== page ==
The Walden Effect: Farming, simple living, permaculture, and invention.

Temporary poultry pasture fence experiment

new experimental temporary chick pasture set up

It only took Anna and me about 20 minutes to set up 100 feet of the experimental, temporary chick fencing this morning.

The soft, plastic green material was a dream to handle compared to the hard, metal chicken wire.

I've got a feeling this new temporary chicken fencing method is going to become part of our future pasturing poultry routine.

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About us: Anna Hess and Mark Hamilton spent over a decade living self-sufficiently in the mountains of Virginia before moving north to start over from scratch in the foothills of Ohio. They've experimented with permaculture, no-till gardening, trailersteading, home-based microbusinesses and much more, writing about their adventures in both blogs and books.

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I just pulled out a bunch of this at my forest in Oregon. Granted it was 7 or 8 years old. The previous owners used it to fence about an acre chicken pasture/orchard (yes, they had the chicken pasture double as the orchard - wonder what would happen to all of the soft fruit.) They also used it as deer fencing around the main garden. I ripped out part of the old orchard fencing to make a more manageable (smaller than an acre) chicken pasture. I learned that the stuff serious erodes in sunlight as there were many holes and trying to patch just didn't work. It also wasn't 'city dog' proof as one of my girls went right through the fence to attack a guinea. We now have a proper hinged wire fence and have attached chicken wire along the bottom and outward 2 feet to deter any digging.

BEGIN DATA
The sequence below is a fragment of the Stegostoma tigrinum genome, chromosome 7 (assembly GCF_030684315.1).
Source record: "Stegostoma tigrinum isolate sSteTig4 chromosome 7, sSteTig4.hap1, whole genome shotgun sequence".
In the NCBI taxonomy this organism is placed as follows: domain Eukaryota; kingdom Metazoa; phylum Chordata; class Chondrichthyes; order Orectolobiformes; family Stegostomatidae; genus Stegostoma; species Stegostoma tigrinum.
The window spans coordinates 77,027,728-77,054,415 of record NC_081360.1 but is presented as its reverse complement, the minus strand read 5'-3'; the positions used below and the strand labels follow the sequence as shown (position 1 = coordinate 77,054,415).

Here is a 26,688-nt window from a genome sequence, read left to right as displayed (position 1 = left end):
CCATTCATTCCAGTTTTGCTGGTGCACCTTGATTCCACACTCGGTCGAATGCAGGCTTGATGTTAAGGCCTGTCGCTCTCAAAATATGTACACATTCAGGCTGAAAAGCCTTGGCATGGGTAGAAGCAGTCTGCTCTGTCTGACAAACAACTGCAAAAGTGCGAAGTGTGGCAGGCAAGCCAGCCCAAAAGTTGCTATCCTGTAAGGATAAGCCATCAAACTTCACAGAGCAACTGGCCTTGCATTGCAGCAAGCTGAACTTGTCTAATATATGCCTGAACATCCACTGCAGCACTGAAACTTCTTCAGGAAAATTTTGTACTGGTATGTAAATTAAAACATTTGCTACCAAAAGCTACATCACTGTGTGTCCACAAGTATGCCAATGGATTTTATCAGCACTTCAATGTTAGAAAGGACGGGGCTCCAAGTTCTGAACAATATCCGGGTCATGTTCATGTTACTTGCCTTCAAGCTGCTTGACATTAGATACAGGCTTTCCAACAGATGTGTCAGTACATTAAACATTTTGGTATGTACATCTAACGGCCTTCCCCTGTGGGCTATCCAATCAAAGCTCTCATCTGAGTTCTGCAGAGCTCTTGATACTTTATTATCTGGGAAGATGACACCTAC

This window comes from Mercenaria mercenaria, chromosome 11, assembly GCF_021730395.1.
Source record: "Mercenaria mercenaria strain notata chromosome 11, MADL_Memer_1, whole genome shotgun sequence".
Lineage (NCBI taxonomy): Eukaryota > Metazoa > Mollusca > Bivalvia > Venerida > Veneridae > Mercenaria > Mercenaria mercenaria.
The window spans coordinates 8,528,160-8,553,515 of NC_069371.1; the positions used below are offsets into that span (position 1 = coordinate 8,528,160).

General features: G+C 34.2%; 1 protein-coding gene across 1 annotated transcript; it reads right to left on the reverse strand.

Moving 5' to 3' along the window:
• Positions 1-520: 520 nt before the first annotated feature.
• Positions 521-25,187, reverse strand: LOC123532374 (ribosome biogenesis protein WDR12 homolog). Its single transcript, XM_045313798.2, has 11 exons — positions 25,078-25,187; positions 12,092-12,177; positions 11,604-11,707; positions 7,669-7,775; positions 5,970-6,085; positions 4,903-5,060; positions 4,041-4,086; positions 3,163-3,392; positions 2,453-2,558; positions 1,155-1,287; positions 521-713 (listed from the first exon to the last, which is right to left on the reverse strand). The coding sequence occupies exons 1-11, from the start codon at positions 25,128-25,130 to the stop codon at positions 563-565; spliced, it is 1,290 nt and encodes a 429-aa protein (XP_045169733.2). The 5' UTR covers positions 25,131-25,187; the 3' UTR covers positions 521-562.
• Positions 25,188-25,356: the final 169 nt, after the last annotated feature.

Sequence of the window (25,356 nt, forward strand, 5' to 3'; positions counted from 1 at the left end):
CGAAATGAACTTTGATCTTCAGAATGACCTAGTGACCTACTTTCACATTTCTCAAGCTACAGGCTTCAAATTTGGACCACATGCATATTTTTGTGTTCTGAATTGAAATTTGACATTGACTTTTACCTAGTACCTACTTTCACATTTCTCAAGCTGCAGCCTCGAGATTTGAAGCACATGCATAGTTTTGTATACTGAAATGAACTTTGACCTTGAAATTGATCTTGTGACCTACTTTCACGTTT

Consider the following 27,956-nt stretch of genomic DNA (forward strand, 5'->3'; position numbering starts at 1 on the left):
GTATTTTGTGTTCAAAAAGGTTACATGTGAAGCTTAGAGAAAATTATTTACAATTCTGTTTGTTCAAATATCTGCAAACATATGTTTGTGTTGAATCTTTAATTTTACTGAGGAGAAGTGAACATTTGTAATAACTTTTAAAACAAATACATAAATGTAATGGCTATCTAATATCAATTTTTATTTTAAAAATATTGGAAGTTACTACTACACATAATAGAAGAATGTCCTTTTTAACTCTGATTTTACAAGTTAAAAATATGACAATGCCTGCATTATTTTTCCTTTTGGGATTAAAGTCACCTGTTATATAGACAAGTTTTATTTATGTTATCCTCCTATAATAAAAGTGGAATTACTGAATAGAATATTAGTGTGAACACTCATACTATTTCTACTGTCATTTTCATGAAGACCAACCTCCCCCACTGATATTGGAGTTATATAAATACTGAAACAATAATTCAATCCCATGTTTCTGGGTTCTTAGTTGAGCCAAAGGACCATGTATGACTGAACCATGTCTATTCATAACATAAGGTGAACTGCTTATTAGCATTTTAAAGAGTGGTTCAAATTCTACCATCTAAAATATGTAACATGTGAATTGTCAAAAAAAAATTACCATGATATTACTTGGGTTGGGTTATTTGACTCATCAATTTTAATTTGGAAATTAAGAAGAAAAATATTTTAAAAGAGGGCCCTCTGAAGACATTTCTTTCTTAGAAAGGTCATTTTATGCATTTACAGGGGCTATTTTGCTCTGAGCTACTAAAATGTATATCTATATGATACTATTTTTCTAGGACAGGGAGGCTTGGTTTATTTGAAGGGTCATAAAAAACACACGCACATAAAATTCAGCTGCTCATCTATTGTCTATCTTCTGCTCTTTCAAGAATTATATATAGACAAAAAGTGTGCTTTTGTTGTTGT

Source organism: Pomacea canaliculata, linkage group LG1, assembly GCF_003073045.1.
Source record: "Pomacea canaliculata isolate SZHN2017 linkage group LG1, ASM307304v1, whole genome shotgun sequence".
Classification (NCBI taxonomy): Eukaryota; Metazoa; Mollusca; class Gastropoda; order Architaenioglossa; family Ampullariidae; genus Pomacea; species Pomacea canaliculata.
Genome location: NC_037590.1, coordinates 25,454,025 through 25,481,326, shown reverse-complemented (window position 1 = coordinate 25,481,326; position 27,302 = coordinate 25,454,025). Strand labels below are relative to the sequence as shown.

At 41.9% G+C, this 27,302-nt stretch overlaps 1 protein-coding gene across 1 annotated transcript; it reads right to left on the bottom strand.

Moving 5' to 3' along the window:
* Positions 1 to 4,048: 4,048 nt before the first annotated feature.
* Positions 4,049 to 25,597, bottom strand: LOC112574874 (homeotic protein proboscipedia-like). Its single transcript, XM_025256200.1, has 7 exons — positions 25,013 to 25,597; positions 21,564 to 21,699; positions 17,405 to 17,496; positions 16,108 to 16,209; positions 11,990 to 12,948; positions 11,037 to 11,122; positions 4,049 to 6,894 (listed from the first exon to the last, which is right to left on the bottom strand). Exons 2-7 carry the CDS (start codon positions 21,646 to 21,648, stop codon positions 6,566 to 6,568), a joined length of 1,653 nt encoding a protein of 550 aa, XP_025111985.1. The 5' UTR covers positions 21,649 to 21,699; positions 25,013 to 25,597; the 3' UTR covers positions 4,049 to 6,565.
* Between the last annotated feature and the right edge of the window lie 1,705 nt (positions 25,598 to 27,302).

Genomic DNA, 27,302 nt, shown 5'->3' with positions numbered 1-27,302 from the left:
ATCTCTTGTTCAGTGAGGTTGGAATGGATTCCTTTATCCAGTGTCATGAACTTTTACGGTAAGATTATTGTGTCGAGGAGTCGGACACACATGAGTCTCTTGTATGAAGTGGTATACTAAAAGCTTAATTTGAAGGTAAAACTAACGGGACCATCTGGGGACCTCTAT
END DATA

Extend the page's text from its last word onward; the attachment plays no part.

Comment by Charity Tue Sep 13 12:25:38 2011

I definitely wouldn't advocate using this fencing in a permanent location or expect it to last too long. However, we've been using the same pieces for three or four years as pea trellises and have seen absolutely no degradation yet. The trick to longevity seems to be taking it in as soon as you're done, which limits the trellis material's exposure to nature.

I also wouldn't expect it to keep any animals out (especially not deer?!) I'm sure Lucy could go right through it, but she's pretty well trained that chicken areas are off limits.

The big plus of this stuff is that it doesn't kink up and it doesn't scratch you to pieces --- both of which are great assets if you're using it in temporary locations and taking it down and putting it up a lot.

A chicken pasture/orchard can work really well, I believe, as long as you have places to rotate the chickens during other seasons. I wish we could run our chickens under the peach trees at certain times of the year to cut down on bad pest insects!

Comment by anna Tue Sep 13 13:30:40 2011
I generally dislike things made of plastic, but I love this stuff! We have so many "chicken-exclusion-zones" in our quarter acre yard, and this fencing works great. Visually, it blends into the landscape, and keeps the chickens (mostly) out of the gardens. You can also fold it in half to make shorter fence.
Comment by Paula B. Wed Sep 14 19:44:01 2011
I know what you mean --- I'm not a big fan of plastic either, but this stuff is so useful! It's easy to cut, too, so you can make shorter trellis sections, quick screened gates, etc.
Comment by anna Wed Sep 14 20:04:29 2011

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